## Albrecht Dürer, the Father of Polyhedral Nets

Did you know that you can "write" in polyhedra? I just stumbled across a $24.99 font called Divina Proportione. Created by Brazilian graphic designer Paulo W, the typeface is constructed with beautiful geometric renderings by the famous Renaissance printmaker Albrecht Dürer.

I had no idea that Dürer made math art:

"The German Renaissance printmaker made important contributions to polyhedral literature in his book, *Underweysung der Messung (Four Books on Measurement)* (1525), meant to teach the subjects of linear perspective, geometry in architecture, Platonic solids, and regular polygons.

While the examples of perspective in *Underweysung der Messung* are underdeveloped and contain a number of inaccuracies, the manual does contain a very interesting discussion of polyhedral. **Dürer is also the first to introduce in text the idea of polyhedral nets, polyhedral unfolded to lie flat for printing**."

It's official. Dürer is even more awesome than I thought. Check out his depiction of a polyhedra below.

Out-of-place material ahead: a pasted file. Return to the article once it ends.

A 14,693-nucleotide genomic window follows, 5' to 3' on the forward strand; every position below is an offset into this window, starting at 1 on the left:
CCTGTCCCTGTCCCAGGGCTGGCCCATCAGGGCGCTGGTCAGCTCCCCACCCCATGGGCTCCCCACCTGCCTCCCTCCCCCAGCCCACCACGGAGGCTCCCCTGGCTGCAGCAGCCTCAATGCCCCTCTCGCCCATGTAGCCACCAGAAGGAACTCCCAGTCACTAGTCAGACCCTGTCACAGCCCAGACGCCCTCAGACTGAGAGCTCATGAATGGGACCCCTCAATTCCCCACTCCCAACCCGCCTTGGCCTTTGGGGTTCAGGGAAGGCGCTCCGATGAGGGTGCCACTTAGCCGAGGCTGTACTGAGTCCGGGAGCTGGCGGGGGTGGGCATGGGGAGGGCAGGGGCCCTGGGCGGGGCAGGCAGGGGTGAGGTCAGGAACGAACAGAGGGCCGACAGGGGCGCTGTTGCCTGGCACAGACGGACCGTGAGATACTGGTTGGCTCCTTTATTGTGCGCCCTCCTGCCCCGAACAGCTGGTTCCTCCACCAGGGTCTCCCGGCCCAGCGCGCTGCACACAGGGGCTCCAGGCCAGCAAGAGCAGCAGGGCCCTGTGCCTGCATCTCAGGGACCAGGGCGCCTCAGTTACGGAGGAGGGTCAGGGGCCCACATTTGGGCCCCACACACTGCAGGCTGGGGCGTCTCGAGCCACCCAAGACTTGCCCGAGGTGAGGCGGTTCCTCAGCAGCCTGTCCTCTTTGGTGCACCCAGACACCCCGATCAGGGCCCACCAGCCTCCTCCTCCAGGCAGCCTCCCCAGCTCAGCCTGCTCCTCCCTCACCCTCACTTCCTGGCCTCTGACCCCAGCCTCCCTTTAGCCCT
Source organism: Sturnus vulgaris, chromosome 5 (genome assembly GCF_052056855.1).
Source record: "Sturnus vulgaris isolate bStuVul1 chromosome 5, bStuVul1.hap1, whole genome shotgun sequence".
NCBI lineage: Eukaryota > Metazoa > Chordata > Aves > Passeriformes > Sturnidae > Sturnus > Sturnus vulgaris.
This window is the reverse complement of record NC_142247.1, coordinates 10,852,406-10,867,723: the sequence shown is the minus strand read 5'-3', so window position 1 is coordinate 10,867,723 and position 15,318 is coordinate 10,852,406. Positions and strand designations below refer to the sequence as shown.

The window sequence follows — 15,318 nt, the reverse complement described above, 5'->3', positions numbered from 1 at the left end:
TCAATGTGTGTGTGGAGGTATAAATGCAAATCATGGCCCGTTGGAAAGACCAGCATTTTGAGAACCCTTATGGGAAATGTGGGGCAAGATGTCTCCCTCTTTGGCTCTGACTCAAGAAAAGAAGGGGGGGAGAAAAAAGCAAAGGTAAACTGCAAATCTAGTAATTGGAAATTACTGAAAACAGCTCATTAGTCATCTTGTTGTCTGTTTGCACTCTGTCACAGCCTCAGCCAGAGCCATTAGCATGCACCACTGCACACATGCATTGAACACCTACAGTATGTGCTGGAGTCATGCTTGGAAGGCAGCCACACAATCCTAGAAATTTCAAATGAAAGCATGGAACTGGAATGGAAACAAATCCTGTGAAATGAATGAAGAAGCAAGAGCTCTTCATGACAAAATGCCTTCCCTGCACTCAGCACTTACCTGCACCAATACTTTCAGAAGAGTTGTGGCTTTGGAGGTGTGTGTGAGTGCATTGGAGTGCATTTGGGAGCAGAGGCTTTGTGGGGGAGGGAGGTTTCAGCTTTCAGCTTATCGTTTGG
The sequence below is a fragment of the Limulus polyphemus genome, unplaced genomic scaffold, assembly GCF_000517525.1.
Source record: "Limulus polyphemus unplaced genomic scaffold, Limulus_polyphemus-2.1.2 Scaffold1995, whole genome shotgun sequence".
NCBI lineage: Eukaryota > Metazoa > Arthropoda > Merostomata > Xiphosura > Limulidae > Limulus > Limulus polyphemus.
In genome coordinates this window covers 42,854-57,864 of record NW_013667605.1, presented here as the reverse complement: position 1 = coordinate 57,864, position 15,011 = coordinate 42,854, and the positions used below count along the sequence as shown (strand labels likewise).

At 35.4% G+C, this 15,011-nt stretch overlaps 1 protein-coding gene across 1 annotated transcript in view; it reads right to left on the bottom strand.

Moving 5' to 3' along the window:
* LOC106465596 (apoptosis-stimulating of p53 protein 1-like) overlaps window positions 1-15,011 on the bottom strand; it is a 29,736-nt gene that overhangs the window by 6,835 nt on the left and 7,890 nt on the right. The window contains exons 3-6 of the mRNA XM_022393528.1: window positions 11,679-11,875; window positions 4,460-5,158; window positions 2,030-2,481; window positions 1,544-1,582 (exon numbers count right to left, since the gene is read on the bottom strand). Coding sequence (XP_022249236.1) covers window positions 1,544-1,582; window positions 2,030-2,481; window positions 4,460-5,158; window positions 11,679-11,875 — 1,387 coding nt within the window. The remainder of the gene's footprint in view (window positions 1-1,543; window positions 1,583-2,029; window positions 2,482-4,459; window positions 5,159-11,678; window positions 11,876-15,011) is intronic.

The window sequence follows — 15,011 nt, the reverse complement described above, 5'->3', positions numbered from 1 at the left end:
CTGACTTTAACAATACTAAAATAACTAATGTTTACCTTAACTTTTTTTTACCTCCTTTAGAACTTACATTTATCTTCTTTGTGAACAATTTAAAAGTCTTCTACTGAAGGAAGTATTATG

## 6 Comments

Oh wow. I didn't realize this about him. That's really cool. There's another famous renaissance era german text on polyhedra that is excaping me right now. I'll post it up when I remember it.

Ah. Found it. Might have to post this up somewhere else at some point. Flickr user peacay has a bunch of historical book plates in his photo stream. He has a set that contains the plates from Wentzel Jamnitzer's Perspectiva from 1568 which has some amazingly cool polyhedra.

So beautiful.

Here is a picture of Durer getting a geometry lesson

Here is Pacioli's construction

Here is some more on Durer

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